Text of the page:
“We will have a vibrant junior policy; will be involved in schools sports development and last season we were using Mutare Boys’ school facility until we find an alternative, but I am happy to say we have managed to upgrade the schools’ grounds and we will continue to do so.

“It is not only football that we will concentrate on but also all sports across the divide that needs our support; be it netball or athletics.

“We also sponsor sporting tournaments for schools and we have the Diamond Super Cup which we introduced last season; we have it again this season.”

Chagonda, who is also the Zimbabwe Consolidated Diamond Company (ZCDC) head of public relations said his company’s dream was to develop a competitive team to market Manicaland and the diamonds they mine through football and creating opportunities for youngsters.

“Remember when we formed the team we had to scout players from the region although we had to pick complementary players elsewhere as the team has to be national. But we are happy that the team has been well received.”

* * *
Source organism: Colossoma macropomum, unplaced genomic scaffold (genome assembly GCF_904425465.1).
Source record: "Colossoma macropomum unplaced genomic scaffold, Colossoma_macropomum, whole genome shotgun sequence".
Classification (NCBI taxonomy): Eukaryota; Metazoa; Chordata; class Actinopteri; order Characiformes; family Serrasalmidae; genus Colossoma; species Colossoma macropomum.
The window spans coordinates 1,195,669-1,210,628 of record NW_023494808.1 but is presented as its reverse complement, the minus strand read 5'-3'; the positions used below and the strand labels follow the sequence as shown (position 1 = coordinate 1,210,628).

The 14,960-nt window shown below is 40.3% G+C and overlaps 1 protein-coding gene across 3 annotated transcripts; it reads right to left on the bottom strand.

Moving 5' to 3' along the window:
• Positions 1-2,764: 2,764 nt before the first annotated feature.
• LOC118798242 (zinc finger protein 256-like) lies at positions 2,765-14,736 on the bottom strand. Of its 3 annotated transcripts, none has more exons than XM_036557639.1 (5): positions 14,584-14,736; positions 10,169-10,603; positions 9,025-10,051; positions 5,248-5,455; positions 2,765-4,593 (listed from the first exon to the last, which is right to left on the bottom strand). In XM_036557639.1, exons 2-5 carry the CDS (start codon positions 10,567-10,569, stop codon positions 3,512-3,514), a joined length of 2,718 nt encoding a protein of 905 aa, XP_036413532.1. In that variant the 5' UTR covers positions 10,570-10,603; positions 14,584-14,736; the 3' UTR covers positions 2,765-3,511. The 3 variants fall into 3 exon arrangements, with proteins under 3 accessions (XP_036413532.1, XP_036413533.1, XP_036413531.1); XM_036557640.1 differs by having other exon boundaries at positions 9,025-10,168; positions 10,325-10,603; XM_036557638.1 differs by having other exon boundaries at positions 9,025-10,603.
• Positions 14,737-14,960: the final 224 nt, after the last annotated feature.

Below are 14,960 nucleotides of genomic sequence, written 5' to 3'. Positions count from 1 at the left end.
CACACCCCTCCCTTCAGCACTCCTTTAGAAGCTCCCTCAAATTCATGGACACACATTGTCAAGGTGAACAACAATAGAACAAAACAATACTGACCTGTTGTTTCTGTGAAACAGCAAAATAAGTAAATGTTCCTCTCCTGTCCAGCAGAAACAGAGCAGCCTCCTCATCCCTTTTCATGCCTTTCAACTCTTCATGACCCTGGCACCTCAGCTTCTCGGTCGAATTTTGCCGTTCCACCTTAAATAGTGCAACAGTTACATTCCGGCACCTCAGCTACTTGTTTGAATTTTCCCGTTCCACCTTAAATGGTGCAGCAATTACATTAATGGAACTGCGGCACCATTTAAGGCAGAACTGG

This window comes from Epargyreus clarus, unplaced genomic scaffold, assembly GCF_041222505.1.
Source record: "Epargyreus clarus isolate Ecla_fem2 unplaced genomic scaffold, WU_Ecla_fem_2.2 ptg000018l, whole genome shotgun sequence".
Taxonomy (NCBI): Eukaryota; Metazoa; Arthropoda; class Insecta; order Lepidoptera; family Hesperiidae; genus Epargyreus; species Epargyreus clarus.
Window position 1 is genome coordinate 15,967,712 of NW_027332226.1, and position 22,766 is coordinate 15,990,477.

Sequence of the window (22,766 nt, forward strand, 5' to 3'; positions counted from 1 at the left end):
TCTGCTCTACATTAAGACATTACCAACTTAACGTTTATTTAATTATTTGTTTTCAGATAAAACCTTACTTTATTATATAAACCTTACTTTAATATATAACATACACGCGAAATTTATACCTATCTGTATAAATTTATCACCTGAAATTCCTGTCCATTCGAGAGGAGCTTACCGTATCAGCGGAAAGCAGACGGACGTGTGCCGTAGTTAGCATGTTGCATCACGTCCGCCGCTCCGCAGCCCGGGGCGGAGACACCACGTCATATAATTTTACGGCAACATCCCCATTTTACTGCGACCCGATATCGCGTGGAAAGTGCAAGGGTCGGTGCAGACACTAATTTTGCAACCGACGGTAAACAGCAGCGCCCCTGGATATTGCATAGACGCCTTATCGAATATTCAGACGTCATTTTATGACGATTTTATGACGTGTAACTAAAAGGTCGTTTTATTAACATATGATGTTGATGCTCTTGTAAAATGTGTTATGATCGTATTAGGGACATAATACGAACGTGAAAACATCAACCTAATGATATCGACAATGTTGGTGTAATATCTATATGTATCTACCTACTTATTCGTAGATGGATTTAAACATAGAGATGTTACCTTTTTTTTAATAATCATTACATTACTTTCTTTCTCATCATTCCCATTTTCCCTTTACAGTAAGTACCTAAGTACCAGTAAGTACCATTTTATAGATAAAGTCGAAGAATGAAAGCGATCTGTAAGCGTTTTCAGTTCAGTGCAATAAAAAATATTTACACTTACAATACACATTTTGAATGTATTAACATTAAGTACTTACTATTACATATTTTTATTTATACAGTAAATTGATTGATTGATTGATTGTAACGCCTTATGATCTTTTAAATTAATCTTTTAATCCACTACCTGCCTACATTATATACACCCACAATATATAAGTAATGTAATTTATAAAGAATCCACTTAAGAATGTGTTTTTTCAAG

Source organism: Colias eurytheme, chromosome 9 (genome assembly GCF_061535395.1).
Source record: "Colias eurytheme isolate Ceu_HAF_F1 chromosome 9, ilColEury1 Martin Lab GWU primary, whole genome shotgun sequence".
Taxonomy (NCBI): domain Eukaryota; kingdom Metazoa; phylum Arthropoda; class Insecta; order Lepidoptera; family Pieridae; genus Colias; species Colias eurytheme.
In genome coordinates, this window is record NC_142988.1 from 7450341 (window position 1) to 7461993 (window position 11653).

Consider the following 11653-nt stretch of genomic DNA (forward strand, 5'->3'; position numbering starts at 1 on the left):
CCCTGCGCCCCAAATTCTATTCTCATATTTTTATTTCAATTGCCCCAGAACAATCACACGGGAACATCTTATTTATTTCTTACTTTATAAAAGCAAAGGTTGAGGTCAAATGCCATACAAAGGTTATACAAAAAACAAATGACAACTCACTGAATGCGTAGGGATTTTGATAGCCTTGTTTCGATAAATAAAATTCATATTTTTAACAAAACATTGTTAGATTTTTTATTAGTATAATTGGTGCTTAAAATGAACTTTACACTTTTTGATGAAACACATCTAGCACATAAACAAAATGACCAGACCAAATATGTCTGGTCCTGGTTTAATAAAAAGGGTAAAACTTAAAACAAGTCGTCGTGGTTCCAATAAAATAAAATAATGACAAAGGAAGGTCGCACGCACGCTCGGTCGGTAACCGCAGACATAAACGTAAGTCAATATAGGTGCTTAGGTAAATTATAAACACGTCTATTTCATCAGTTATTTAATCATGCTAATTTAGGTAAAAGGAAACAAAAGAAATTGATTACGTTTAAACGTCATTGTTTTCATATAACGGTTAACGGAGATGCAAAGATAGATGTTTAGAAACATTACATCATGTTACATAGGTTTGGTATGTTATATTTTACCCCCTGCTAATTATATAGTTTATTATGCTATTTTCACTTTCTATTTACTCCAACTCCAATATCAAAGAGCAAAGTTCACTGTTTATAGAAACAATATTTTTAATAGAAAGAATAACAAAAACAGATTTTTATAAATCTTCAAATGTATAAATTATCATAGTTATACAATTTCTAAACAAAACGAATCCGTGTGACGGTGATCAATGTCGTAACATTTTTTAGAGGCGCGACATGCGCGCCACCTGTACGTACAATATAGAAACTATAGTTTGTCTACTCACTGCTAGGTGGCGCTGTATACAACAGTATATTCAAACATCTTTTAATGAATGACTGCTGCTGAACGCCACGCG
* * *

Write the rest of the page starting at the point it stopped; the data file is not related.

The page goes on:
A former public relations and communications manager with Zimbabwe Tourism Authority (ZTA), Chagonda said even while serving with the tourism authority they continued to do projects linked with football as they knew its potential of bringing people together. 

“As ZTA head of corporate affairs I managed to facilitate an understanding with Zifa and we were heavily involved when Zimbabwe brought in the Brazilian soccer team and later hosted the legends game. With football we managed to manage perceptions and portray destinations; we believed in the power of football.”

He was happy that he recently won the ticket to the Zifa board and thanks the Eastern Highlands football family for seconding and supporting him. 

“They approached me to stand and I accepted. They were happy with my involvement in football in the region.